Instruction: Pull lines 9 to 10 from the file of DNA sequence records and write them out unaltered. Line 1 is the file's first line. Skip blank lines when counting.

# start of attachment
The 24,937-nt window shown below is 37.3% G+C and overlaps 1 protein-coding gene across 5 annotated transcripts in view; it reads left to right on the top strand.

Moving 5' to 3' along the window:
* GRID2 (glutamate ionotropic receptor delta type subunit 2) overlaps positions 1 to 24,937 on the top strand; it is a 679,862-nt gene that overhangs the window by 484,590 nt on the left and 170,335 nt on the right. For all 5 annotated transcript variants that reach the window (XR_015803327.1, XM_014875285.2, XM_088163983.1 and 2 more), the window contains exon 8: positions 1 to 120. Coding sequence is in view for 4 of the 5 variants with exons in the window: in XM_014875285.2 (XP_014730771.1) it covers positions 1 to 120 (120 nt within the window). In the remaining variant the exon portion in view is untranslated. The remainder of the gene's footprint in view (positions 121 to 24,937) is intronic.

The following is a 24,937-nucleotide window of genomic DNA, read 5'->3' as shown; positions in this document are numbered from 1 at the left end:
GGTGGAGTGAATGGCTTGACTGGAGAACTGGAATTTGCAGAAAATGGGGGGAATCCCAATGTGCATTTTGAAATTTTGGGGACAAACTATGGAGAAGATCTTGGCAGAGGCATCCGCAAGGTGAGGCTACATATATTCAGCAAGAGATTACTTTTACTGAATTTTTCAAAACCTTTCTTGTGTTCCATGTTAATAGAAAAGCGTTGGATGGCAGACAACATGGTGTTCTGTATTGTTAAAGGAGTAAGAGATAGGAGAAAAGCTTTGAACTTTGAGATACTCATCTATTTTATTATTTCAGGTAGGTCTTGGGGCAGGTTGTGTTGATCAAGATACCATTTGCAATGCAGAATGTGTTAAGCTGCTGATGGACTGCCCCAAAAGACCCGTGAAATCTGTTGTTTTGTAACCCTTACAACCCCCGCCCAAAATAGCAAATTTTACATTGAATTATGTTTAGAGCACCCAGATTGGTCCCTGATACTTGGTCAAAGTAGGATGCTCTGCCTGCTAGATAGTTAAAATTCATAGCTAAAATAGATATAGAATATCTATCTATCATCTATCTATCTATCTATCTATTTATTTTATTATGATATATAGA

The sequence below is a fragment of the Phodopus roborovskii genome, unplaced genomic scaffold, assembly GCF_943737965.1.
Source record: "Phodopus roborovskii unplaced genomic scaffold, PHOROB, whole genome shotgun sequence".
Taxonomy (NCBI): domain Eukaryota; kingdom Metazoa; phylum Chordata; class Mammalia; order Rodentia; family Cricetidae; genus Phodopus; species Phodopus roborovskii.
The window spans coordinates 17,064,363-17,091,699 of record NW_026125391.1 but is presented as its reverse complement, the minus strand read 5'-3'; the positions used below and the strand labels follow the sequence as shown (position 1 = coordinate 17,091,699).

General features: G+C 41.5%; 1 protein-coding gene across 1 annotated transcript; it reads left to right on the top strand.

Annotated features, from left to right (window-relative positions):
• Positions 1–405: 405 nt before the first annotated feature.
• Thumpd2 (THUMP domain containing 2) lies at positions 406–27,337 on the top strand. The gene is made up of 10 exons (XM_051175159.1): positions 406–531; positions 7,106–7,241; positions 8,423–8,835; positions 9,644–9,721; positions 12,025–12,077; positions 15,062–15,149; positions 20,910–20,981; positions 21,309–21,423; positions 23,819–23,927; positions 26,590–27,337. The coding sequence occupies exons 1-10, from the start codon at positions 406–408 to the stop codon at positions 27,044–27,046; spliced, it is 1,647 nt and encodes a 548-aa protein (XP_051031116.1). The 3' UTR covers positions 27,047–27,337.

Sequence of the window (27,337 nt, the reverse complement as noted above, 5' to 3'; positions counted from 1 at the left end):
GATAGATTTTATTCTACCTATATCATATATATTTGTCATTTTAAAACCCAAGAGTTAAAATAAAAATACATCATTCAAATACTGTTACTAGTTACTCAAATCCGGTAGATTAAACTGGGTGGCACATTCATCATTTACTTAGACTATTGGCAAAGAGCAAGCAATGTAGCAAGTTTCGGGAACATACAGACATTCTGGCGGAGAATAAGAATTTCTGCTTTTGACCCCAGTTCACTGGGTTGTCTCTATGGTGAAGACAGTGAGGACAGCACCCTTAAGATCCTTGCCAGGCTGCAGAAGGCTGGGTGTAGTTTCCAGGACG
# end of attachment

The window spans coordinates 17,064,363-17,091,699 of record NW_026125391.1 but is presented as its reverse complement, the minus strand read 5'-3'; the positions used below and the strand labels follow the sequence as shown (position 1 = coordinate 17,091,699).

General features: G+C 41.5%; 1 protein-coding gene across 1 annotated transcript; it reads left to right on the top strand.